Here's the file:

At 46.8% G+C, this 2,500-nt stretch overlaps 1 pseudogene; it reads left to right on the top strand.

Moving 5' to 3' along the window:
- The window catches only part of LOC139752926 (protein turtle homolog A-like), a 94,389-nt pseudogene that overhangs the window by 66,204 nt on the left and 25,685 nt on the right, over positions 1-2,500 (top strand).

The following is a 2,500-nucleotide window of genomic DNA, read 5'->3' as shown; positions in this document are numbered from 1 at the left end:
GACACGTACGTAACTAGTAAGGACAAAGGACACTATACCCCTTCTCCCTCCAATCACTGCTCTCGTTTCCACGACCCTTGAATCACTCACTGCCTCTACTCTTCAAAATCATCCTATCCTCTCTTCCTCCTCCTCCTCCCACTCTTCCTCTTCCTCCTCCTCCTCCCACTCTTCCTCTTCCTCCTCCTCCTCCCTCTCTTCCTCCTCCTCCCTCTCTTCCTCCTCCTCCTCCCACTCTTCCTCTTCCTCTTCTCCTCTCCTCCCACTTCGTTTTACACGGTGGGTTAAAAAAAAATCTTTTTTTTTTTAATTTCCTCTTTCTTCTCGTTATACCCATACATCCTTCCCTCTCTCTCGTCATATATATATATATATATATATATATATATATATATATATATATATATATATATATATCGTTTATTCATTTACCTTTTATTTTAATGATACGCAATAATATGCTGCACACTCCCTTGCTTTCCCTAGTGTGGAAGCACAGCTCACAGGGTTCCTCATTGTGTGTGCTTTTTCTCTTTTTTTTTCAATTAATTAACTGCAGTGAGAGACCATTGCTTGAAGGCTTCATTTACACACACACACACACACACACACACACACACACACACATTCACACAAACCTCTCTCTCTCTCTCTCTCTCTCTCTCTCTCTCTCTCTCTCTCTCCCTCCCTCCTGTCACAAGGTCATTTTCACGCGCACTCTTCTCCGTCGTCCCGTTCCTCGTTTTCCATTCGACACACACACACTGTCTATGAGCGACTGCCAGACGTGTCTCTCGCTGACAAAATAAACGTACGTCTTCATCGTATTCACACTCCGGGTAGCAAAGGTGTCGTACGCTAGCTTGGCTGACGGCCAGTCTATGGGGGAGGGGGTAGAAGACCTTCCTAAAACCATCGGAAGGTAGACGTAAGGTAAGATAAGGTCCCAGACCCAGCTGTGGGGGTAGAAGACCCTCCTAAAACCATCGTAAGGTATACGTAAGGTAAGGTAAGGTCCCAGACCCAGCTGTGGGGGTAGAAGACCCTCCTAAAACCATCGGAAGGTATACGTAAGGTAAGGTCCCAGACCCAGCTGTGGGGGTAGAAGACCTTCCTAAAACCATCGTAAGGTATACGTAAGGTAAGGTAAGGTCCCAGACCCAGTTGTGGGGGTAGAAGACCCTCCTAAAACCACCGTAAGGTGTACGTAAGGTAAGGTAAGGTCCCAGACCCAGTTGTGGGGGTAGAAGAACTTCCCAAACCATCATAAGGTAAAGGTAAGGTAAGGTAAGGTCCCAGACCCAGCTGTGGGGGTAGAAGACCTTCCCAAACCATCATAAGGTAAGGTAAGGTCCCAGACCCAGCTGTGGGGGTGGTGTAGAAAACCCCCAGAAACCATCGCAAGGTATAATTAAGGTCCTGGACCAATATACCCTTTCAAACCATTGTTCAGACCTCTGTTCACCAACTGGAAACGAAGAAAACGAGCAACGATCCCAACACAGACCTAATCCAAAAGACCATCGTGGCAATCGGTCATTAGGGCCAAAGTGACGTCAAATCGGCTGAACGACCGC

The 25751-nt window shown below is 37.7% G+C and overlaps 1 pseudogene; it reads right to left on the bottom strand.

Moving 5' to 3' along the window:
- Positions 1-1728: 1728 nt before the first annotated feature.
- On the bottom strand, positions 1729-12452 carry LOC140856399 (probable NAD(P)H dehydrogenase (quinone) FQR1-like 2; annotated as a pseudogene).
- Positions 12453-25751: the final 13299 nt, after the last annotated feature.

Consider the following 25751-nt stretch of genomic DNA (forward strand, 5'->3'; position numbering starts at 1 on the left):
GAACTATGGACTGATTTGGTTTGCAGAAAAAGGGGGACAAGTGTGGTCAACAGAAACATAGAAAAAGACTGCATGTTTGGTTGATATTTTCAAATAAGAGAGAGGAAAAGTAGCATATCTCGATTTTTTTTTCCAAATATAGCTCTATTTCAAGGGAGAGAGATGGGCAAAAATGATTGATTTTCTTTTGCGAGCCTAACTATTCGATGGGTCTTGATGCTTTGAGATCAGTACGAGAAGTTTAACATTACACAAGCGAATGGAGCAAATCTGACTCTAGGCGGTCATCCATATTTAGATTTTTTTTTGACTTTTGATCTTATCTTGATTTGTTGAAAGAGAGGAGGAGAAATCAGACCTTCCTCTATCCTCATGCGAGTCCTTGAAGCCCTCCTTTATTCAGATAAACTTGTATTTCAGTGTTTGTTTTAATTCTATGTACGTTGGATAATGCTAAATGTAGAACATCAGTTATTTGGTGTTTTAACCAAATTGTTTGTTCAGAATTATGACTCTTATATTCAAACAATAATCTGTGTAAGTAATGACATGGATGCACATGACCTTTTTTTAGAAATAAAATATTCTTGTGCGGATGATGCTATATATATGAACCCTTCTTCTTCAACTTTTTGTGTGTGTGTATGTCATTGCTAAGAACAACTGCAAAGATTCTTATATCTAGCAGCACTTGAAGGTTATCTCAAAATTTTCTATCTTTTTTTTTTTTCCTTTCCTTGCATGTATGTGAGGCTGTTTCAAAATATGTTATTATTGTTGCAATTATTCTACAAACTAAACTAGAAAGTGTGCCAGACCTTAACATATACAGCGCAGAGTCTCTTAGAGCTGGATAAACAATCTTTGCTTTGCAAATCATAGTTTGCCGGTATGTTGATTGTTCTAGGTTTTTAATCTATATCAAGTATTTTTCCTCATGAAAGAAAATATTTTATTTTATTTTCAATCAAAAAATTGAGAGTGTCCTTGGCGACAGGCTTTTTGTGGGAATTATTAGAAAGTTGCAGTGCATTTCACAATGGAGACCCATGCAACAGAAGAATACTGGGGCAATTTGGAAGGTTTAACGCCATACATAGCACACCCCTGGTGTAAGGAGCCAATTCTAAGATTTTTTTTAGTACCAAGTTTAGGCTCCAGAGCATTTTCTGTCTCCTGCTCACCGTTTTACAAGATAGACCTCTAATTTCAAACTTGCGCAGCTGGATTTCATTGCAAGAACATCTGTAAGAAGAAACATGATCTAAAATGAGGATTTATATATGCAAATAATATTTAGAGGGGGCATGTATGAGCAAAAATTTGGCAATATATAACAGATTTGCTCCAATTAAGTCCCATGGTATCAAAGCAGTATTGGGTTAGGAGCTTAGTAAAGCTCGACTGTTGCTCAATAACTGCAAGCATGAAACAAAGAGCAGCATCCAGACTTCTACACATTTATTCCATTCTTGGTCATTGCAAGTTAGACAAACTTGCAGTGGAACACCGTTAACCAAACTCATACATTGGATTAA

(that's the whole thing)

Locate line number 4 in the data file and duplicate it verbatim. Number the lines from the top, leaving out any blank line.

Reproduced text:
The following is a 2,500-nucleotide window of genomic DNA, read 5'->3' as shown; positions in this document are numbered from 1 at the left end: